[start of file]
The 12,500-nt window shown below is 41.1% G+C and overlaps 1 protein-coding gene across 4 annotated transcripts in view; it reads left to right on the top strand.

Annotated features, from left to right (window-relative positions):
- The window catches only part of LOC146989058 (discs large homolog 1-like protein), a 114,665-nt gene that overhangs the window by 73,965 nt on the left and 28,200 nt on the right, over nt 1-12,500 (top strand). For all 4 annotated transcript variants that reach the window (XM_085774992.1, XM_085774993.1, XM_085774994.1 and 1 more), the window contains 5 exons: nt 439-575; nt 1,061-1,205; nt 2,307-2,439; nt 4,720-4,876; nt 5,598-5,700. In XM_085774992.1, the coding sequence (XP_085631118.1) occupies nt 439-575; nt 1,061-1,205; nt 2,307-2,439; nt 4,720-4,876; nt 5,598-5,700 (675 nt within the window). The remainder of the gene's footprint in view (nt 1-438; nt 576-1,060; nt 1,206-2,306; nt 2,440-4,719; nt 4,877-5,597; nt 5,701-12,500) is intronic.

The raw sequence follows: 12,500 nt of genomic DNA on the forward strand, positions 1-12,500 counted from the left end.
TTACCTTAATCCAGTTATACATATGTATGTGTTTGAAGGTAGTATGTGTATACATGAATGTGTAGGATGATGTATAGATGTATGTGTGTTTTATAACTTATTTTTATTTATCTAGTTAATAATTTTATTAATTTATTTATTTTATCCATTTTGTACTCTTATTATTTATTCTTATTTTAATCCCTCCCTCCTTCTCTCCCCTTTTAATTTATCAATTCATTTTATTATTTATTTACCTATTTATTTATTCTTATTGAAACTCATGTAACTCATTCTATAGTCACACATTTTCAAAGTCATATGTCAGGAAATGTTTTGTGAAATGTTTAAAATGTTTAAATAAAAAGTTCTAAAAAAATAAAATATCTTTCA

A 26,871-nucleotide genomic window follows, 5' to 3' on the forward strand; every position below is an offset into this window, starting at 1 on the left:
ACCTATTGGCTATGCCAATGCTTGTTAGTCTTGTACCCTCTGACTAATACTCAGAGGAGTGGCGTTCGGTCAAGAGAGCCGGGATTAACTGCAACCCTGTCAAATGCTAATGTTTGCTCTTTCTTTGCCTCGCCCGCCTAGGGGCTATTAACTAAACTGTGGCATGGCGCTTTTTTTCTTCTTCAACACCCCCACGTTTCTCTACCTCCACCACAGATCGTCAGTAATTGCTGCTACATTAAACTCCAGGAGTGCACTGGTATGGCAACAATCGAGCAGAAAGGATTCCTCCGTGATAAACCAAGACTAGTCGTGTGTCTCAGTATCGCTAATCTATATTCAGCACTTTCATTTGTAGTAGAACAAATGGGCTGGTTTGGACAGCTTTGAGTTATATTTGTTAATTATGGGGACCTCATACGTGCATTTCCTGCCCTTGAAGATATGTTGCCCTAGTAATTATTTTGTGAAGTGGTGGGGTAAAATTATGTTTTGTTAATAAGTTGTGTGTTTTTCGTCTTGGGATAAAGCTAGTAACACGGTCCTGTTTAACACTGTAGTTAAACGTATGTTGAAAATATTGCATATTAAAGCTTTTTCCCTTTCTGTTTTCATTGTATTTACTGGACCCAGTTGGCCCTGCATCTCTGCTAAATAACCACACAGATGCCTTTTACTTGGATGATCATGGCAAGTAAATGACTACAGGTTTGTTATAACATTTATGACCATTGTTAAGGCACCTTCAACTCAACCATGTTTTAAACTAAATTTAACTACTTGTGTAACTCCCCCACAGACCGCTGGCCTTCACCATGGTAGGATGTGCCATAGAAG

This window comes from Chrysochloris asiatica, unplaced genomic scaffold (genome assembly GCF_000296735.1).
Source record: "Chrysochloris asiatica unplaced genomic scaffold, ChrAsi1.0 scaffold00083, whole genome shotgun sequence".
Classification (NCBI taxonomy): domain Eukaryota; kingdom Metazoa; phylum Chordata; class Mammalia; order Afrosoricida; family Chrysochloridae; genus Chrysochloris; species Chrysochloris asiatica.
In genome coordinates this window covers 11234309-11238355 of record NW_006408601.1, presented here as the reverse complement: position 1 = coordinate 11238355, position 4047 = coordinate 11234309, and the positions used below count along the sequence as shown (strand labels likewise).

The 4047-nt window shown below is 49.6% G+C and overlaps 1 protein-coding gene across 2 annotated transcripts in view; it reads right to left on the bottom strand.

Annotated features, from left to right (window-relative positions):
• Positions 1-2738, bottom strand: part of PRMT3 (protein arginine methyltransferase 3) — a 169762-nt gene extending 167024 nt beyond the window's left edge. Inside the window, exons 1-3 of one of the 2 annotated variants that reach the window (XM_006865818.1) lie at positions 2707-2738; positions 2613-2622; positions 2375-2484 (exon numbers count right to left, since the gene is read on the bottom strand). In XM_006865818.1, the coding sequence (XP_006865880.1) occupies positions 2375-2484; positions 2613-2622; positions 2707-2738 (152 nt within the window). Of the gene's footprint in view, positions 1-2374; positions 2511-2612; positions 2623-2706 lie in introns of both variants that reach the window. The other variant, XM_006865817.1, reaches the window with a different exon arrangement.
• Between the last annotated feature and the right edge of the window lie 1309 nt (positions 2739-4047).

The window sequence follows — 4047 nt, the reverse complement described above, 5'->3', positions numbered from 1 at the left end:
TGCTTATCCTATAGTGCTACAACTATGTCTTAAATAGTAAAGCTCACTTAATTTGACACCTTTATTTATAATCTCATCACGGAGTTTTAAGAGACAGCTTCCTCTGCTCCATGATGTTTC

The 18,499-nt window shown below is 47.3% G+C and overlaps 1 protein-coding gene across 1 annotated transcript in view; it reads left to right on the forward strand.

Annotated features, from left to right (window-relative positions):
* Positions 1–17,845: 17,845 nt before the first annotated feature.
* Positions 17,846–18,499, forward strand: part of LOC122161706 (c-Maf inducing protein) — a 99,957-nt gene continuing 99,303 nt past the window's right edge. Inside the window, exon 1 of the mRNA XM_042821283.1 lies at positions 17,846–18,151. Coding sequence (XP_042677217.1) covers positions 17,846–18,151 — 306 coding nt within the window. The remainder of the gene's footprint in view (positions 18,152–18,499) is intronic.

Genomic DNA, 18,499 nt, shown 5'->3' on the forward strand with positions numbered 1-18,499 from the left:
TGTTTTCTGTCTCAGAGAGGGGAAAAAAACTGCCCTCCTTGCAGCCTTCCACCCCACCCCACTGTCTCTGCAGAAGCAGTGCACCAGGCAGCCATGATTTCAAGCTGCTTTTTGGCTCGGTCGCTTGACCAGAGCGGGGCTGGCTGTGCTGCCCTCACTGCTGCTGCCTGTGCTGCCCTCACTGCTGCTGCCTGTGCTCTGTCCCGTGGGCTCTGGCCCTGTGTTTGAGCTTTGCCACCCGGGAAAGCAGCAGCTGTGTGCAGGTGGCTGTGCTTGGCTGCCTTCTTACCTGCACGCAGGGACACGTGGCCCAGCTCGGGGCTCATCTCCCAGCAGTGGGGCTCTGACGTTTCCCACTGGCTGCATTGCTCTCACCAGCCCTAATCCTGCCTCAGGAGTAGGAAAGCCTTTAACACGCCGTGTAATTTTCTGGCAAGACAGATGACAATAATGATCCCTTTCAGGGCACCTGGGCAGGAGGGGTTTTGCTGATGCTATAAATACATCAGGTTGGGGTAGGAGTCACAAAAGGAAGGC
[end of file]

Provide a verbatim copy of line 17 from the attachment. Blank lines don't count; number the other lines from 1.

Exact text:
TGCTTATCCTATAGTGCTACAACTATGTCTTAAATAGTAAAGCTCACTTAATTTGACACCTTTATTTATAATCTCATCACGGAGTTTTAAGAGACAGCTTCCTCTGCTCCATGATGTTTC